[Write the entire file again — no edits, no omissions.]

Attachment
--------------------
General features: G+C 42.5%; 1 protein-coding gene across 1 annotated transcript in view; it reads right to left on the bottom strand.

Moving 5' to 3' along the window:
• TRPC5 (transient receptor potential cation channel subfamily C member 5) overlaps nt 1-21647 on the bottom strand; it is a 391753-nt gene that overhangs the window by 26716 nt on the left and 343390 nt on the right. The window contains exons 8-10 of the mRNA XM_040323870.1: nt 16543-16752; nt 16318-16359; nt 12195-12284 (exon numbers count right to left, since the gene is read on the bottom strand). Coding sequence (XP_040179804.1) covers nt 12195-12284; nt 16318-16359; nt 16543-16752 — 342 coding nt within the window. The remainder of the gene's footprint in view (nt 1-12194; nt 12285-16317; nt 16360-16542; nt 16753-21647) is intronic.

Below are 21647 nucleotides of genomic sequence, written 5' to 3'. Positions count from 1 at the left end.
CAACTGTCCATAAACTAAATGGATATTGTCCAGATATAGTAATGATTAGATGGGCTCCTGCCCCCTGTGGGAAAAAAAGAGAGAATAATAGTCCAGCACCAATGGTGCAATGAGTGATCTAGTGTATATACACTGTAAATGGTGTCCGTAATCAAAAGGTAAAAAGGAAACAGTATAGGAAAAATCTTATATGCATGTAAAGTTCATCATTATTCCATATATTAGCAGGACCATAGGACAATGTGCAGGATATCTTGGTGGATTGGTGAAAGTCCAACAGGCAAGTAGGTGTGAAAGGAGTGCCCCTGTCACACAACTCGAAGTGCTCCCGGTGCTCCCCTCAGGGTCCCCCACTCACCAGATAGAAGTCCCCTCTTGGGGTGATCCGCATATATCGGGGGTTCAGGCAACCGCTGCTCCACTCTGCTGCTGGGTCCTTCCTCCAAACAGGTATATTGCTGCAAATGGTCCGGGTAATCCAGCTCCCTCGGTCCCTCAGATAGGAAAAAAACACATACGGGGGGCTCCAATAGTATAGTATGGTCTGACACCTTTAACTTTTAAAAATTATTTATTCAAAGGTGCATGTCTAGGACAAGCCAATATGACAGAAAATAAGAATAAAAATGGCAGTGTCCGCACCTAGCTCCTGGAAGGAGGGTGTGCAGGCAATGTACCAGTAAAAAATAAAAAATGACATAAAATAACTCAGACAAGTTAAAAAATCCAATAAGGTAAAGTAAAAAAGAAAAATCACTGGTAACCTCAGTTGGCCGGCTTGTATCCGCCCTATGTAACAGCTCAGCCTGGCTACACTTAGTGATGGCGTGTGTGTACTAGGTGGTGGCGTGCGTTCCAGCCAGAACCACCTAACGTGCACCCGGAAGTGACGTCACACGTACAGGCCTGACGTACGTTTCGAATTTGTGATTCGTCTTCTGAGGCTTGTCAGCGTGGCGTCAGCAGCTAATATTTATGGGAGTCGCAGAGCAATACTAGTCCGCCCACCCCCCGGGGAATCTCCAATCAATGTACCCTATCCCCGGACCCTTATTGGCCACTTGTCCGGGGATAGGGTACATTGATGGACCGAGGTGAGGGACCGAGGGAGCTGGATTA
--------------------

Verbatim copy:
General features: G+C 42.5%; 1 protein-coding gene across 1 annotated transcript in view; it reads right to left on the bottom strand.

Moving 5' to 3' along the window:
• TRPC5 (transient receptor potential cation channel subfamily C member 5) overlaps nt 1-21647 on the bottom strand; it is a 391753-nt gene that overhangs the window by 26716 nt on the left and 343390 nt on the right. The window contains exons 8-10 of the mRNA XM_040323870.1: nt 16543-16752; nt 16318-16359; nt 12195-12284 (exon numbers count right to left, since the gene is read on the bottom strand). Coding sequence (XP_040179804.1) covers nt 12195-12284; nt 16318-16359; nt 16543-16752 — 342 coding nt within the window. The remainder of the gene's footprint in view (nt 1-12194; nt 12285-16317; nt 16360-16542; nt 16753-21647) is intronic.

Below are 21647 nucleotides of genomic sequence, written 5' to 3'. Positions count from 1 at the left end.
CAACTGTCCATAAACTAAATGGATATTGTCCAGATATAGTAATGATTAGATGGGCTCCTGCCCCCTGTGGGAAAAAAAGAGAGAATAATAGTCCAGCACCAATGGTGCAATGAGTGATCTAGTGTATATACACTGTAAATGGTGTCCGTAATCAAAAGGTAAAAAGGAAACAGTATAGGAAAAATCTTATATGCATGTAAAGTTCATCATTATTCCATATATTAGCAGGACCATAGGACAATGTGCAGGATATCTTGGTGGATTGGTGAAAGTCCAACAGGCAAGTAGGTGTGAAAGGAGTGCCCCTGTCACACAACTCGAAGTGCTCCCGGTGCTCCCCTCAGGGTCCCCCACTCACCAGATAGAAGTCCCCTCTTGGGGTGATCCGCATATATCGGGGGTTCAGGCAACCGCTGCTCCACTCTGCTGCTGGGTCCTTCCTCCAAACAGGTATATTGCTGCAAATGGTCCGGGTAATCCAGCTCCCTCGGTCCCTCAGATAGGAAAAAAACACATACGGGGGGCTCCAATAGTATAGTATGGTCTGACACCTTTAACTTTTAAAAATTATTTATTCAAAGGTGCATGTCTAGGACAAGCCAATATGACAGAAAATAAGAATAAAAATGGCAGTGTCCGCACCTAGCTCCTGGAAGGAGGGTGTGCAGGCAATGTACCAGTAAAAAATAAAAAATGACATAAAATAACTCAGACAAGTTAAAAAATCCAATAAGGTAAAGTAAAAAAGAAAAATCACTGGTAACCTCAGTTGGCCGGCTTGTATCCGCCCTATGTAACAGCTCAGCCTGGCTACACTTAGTGATGGCGTGTGTGTACTAGGTGGTGGCGTGCGTTCCAGCCAGAACCACCTAACGTGCACCCGGAAGTGACGTCACACGTACAGGCCTGACGTACGTTTCGAATTTGTGATTCGTCTTCTGAGGCTTGTCAGCGTGGCGTCAGCAGCTAATATTTATGGGAGTCGCAGAGCAATACTAGTCCGCCCACCCCCCGGGGAATCTCCAATCAATGTACCCTATCCCCGGACCCTTATTGGCCACTTGTCCGGGGATAGGGTACATTGATGGACCGAGGTGAGGGACCGAGGGAGCTGGATTA